Ghana In Fragile …After Fitch And Moody’s Downgrading

Head of African research at Standard Bank Group Ltd, Jibran Qureishi

A study conducted by Standard Bank Group Limited has shown that Ghana is part of the ‘Fragile Five’ indebted nations in Africa.

According to the study, the five fragile economies which include Kenya, Angola, Ethiopia and Zambia will face debt risks over the next two years, Bloomberg reported.

The report also said Ghana’s debt risk increased due to the country’s worsening public finances.

Standard Bank also disclosed that the study which covered 18 countries also showed that Uganda was the African continent’s brightest star in 2022 in terms of debt management.

The head of African research at Standard Bank Group Ltd, Jibran Qureishi, is reported to have told Bloomberg that “Debt sustainability (of these five countries, including Ghana) now requires sharper focus.”

Jibran Qureishi said Ghana must go for an International Monetary Fund bailout to restore confidence in investors.

He further stated that given Ghana’s debt situation, it would need a premium over U.S. treasuries of more than 1,000 basis points for investors to regain confidence in the international bonds it issues.

Jibran Qureishi added that, because China is now not willing to loan funds to African countries, Ghana’s main hope to improve its fiscal position is the IMF.

The head of African research at Standard Bank Group added that it will be difficult for Ghana to improve its current fiscal position without the IMF because its revenue estimates are too ambitious and also cutting down its expenditure would be difficult due to public-sector wages and debt-service costs accounting for more than half of its expenditure.

It is recalled that rating agencies Fitch and Moody have all raised concern about Ghana’s economy, something the government was not enthused with.

Fitch for instance in its rating downgraded Ghana’s Long-Term Foreign Currency-Issuer Default Rating (IDR) to B- from B, making Ghana’s outlook negative.

Moody’s downgraded Ghana’s Long-Term Issuer and Senior unsecured bond rating to Caa1 from B3.

According to Moody’s, the downgrade is due to the increasingly difficult task government faces in addressing the intertwined liquidity and debt challenges, pandemic induced revenue underperformance, tight conditions on international markets, materially decreasing governance and institutional strength and inflexibilities in government budget.

A study conducted by Standard Bank Group Limited has shown that Ghana is part of the ‘Fragile Five’ indebted nations in Africa.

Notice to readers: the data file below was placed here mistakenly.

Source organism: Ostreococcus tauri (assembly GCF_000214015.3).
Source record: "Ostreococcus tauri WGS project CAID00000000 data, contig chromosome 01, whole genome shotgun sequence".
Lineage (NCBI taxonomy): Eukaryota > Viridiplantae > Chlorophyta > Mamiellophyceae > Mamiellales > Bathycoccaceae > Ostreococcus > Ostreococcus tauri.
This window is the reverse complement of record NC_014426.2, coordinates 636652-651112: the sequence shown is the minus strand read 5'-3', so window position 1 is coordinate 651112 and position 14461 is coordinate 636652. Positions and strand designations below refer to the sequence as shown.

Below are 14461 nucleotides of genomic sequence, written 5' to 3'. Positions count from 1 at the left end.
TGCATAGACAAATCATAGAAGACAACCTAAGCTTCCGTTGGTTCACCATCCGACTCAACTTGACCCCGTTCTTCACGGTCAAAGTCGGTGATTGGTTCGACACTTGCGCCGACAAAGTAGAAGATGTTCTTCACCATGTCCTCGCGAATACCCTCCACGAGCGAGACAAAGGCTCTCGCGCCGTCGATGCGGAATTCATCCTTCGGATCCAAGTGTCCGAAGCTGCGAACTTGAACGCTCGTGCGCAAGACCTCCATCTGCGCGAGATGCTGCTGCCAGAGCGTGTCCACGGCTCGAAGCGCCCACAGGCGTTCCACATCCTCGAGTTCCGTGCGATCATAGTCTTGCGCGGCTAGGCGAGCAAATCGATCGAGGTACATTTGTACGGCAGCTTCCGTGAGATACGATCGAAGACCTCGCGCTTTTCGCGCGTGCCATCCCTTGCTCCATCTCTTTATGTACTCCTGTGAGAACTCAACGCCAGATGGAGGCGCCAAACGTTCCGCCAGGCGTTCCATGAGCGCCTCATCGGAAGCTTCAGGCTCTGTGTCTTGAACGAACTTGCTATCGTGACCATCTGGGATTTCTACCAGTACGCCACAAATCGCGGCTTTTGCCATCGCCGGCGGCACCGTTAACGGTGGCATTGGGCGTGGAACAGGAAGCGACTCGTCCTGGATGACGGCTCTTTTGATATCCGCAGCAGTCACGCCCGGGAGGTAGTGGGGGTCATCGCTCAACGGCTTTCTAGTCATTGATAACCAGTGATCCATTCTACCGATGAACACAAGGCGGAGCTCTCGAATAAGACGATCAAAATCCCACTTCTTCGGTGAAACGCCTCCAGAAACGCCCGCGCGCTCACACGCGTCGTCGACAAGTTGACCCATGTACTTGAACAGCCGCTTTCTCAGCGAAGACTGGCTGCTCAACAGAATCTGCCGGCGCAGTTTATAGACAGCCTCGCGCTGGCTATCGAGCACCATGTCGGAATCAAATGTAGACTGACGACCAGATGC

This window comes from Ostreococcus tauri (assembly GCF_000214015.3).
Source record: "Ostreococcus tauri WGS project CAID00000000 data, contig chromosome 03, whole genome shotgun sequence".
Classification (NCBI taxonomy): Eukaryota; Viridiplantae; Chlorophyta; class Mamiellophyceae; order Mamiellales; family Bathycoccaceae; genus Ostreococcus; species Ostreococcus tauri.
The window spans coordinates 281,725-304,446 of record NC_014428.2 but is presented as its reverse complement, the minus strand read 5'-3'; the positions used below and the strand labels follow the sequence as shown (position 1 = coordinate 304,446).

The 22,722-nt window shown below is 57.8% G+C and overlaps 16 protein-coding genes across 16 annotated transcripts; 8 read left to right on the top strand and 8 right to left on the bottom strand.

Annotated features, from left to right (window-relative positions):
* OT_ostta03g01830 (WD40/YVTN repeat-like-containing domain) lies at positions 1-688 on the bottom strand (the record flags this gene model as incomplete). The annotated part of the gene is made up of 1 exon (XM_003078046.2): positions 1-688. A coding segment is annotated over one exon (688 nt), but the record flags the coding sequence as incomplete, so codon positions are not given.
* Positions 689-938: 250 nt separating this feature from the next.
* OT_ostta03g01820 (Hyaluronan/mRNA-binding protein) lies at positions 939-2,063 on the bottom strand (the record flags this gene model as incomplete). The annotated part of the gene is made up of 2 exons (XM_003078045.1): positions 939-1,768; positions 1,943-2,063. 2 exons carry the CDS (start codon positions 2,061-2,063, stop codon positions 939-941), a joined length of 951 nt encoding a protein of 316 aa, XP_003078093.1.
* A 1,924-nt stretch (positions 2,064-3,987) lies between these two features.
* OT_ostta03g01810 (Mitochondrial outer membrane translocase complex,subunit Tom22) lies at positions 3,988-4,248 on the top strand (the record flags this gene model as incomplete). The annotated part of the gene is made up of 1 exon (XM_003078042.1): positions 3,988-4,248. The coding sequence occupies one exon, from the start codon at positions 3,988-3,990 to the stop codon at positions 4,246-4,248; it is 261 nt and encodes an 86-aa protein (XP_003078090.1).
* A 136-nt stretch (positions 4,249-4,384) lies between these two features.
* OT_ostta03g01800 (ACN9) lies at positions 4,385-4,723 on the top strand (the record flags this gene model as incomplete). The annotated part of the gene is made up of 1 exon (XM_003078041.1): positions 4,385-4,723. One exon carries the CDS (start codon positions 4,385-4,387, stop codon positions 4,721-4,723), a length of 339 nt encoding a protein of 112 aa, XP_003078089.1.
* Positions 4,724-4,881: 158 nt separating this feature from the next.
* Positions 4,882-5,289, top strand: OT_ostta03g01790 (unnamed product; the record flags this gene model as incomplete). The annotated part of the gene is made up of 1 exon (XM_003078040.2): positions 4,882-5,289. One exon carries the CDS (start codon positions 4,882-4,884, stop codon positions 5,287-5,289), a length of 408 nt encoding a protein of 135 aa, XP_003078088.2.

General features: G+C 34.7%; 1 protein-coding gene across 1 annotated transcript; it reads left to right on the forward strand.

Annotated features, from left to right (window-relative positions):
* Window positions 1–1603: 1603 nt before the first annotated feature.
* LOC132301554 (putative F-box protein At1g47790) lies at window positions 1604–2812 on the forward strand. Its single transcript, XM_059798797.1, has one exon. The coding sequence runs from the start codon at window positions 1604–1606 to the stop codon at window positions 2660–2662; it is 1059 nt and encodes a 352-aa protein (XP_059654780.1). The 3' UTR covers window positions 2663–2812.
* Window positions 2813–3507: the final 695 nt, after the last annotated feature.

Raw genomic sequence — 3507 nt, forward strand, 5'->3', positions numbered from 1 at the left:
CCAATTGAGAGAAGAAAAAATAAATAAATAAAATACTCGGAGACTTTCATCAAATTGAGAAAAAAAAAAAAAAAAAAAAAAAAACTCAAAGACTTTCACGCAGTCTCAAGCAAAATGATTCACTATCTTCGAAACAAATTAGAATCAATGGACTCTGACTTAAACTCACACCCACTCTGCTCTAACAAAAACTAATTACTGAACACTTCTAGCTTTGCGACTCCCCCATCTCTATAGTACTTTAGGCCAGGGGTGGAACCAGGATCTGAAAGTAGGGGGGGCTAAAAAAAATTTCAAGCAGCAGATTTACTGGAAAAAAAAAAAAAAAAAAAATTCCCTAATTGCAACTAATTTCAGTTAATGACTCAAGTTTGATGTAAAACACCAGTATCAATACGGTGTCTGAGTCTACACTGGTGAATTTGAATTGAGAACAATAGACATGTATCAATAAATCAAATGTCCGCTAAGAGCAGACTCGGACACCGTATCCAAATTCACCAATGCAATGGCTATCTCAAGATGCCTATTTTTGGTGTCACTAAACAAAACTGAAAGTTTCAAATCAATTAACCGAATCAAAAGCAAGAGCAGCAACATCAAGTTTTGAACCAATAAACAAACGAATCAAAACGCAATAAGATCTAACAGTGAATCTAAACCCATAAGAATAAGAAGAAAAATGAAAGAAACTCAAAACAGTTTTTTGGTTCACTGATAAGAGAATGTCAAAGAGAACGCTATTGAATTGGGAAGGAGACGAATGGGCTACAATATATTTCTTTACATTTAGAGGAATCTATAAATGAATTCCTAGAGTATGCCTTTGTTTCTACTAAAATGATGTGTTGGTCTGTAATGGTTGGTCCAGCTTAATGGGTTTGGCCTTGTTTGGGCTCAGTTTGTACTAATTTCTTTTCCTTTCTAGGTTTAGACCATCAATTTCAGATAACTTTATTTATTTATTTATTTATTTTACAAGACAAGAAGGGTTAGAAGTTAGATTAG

According to the study, the five fragile economies which include Kenya, Angola, Ethiopia and Zambia will face debt risks over the next two years, Bloomberg reported.

The report also said Ghana’s debt risk increased due to the country’s worsening public finances.

Standard Bank also disclosed that the study which covered 18 countries also showed that Uganda was the African continent’s brightest star in 2022 in terms of debt management.

The head of African research at Standard Bank Group Ltd, Jibran Qureishi is reported to have told Bloomberg that “Debt sustainability (of these five countries, including Ghana) now requires sharper focus.”

Jibran Qureishi said Ghana must go for an International Monetary Fund bailout to restore confidence in investors.

He further stated that given Ghana’s debt situation, it would need a premium over U.S. treasuries of more than 1,000 basis points for investors to regain confidence in the international bonds it issues.

Jibran Qureishi added that, because China is now not willing to loan funds to African countries, Ghana’s main hope to improve its fiscal position is the IMF.

The head of African research at Standard Bank Group added that it will be difficult for Ghana to improve its current fiscal position without the IMF because its revenue estimates are too ambitious and also cutting down its expenditure would be difficult due to public-sector wages and debt-service costs accounting for more than half of its expenditure.

It is recalled that rating agencies Fitch and Moody have all raised concern about Ghana’s economy, something the government was not enthused with.

Fitch for instance in its rating downgraded Ghana’s Long-Term Foreign Currency-Issuer Default Rating (IDR) to B- from B, making Ghana’s outlook negative.

Moody’s downgraded Ghana’s Long-Term Issuer and Senior unsecured bond rating to Caa1 from B3.

According to Moody’s, the downgrade is due to the increasingly difficult task government faces in addressing the intertwined liquidity and debt challenges, pandemic induced revenue underperformance, tight conditions on international markets, materially decreasing governance and institutional strength and inflexibilities in government budget.